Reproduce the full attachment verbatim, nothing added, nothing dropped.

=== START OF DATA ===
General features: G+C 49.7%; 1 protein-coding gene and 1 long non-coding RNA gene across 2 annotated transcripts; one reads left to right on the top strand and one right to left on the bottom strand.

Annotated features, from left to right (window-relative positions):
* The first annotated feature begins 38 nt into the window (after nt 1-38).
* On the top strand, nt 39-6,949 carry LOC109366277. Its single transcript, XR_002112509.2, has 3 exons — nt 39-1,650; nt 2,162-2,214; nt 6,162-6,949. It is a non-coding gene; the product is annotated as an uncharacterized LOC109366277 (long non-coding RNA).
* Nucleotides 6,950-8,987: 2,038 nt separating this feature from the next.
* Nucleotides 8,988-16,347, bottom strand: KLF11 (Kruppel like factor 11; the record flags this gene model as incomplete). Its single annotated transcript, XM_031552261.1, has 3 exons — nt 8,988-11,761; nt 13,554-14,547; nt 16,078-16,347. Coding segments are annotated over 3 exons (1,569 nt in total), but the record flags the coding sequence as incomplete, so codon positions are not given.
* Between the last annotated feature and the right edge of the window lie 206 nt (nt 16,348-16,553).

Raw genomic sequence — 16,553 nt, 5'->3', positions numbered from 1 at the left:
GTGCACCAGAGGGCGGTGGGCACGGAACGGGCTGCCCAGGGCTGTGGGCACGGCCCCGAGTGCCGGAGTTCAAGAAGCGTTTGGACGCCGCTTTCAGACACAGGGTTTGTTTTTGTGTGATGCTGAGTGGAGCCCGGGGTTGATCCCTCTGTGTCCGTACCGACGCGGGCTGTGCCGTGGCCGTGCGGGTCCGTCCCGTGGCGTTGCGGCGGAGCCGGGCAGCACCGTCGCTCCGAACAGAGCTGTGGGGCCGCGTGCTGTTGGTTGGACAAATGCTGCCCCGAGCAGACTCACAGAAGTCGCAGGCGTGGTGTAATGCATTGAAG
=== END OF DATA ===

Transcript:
General features: G+C 49.7%; 1 protein-coding gene and 1 long non-coding RNA gene across 2 annotated transcripts; one reads left to right on the top strand and one right to left on the bottom strand.

Annotated features, from left to right (window-relative positions):
* The first annotated feature begins 38 nt into the window (after nt 1-38).
* On the top strand, nt 39-6,949 carry LOC109366277. Its single transcript, XR_002112509.2, has 3 exons — nt 39-1,650; nt 2,162-2,214; nt 6,162-6,949. It is a non-coding gene; the product is annotated as an uncharacterized LOC109366277 (long non-coding RNA).
* Nucleotides 6,950-8,987: 2,038 nt separating this feature from the next.
* Nucleotides 8,988-16,347, bottom strand: KLF11 (Kruppel like factor 11; the record flags this gene model as incomplete). Its single annotated transcript, XM_031552261.1, has 3 exons — nt 8,988-11,761; nt 13,554-14,547; nt 16,078-16,347. Coding segments are annotated over 3 exons (1,569 nt in total), but the record flags the coding sequence as incomplete, so codon positions are not given.
* Between the last annotated feature and the right edge of the window lie 206 nt (nt 16,348-16,553).

Raw genomic sequence — 16,553 nt, 5'->3', positions numbered from 1 at the left:
GTGCACCAGAGGGCGGTGGGCACGGAACGGGCTGCCCAGGGCTGTGGGCACGGCCCCGAGTGCCGGAGTTCAAGAAGCGTTTGGACGCCGCTTTCAGACACAGGGTTTGTTTTTGTGTGATGCTGAGTGGAGCCCGGGGTTGATCCCTCTGTGTCCGTACCGACGCGGGCTGTGCCGTGGCCGTGCGGGTCCGTCCCGTGGCGTTGCGGCGGAGCCGGGCAGCACCGTCGCTCCGAACAGAGCTGTGGGGCCGCGTGCTGTTGGTTGGACAAATGCTGCCCCGAGCAGACTCACAGAAGTCGCAGGCGTGGTGTAATGCATTGAAG